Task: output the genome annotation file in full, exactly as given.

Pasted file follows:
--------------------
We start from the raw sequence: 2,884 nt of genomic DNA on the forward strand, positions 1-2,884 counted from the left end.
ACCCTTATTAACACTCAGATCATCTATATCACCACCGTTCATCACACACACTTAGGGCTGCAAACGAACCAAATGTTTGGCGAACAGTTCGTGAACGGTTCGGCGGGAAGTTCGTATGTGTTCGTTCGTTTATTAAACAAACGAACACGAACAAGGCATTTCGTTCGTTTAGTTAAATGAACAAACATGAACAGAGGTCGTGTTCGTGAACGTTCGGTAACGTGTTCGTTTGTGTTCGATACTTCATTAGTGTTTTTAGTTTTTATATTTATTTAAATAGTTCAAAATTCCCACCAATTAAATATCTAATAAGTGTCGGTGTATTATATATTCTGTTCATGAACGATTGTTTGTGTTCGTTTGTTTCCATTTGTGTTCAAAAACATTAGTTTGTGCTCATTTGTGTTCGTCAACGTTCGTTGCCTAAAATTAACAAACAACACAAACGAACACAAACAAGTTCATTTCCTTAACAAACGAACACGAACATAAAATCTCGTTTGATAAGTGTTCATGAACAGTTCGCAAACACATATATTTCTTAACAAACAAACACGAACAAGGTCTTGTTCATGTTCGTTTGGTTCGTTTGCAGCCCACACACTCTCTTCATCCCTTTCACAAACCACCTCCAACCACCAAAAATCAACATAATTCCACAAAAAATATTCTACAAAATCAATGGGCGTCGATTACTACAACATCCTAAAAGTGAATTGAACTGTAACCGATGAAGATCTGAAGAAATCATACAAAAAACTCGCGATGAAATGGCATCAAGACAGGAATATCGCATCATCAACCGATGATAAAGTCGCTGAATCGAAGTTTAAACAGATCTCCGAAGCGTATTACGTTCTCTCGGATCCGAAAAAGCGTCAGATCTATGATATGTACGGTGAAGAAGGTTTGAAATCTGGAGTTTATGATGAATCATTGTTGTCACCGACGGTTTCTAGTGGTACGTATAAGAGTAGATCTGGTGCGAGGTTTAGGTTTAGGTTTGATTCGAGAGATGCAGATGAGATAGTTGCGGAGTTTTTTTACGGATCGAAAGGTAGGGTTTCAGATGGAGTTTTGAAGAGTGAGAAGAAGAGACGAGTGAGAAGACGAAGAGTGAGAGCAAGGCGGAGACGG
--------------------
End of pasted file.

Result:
We start from the raw sequence: 2,884 nt of genomic DNA on the forward strand, positions 1-2,884 counted from the left end.
ACCCTTATTAACACTCAGATCATCTATATCACCACCGTTCATCACACACACTTAGGGCTGCAAACGAACCAAATGTTTGGCGAACAGTTCGTGAACGGTTCGGCGGGAAGTTCGTATGTGTTCGTTCGTTTATTAAACAAACGAACACGAACAAGGCATTTCGTTCGTTTAGTTAAATGAACAAACATGAACAGAGGTCGTGTTCGTGAACGTTCGGTAACGTGTTCGTTTGTGTTCGATACTTCATTAGTGTTTTTAGTTTTTATATTTATTTAAATAGTTCAAAATTCCCACCAATTAAATATCTAATAAGTGTCGGTGTATTATATATTCTGTTCATGAACGATTGTTTGTGTTCGTTTGTTTCCATTTGTGTTCAAAAACATTAGTTTGTGCTCATTTGTGTTCGTCAACGTTCGTTGCCTAAAATTAACAAACAACACAAACGAACACAAACAAGTTCATTTCCTTAACAAACGAACACGAACATAAAATCTCGTTTGATAAGTGTTCATGAACAGTTCGCAAACACATATATTTCTTAACAAACAAACACGAACAAGGTCTTGTTCATGTTCGTTTGGTTCGTTTGCAGCCCACACACTCTCTTCATCCCTTTCACAAACCACCTCCAACCACCAAAAATCAACATAATTCCACAAAAAATATTCTACAAAATCAATGGGCGTCGATTACTACAACATCCTAAAAGTGAATTGAACTGTAACCGATGAAGATCTGAAGAAATCATACAAAAAACTCGCGATGAAATGGCATCAAGACAGGAATATCGCATCATCAACCGATGATAAAGTCGCTGAATCGAAGTTTAAACAGATCTCCGAAGCGTATTACGTTCTCTCGGATCCGAAAAAGCGTCAGATCTATGATATGTACGGTGAAGAAGGTTTGAAATCTGGAGTTTATGATGAATCATTGTTGTCACCGACGGTTTCTAGTGGTACGTATAAGAGTAGATCTGGTGCGAGGTTTAGGTTTAGGTTTGATTCGAGAGATGCAGATGAGATAGTTGCGGAGTTTTTTTACGGATCGAAAGGTAGGGTTTCAGATGGAGTTTTGAAGAGTGAGAAGAAGAGACGAGTGAGAAGACGAAGAGTGAGAGCAAGGCGGAGACGG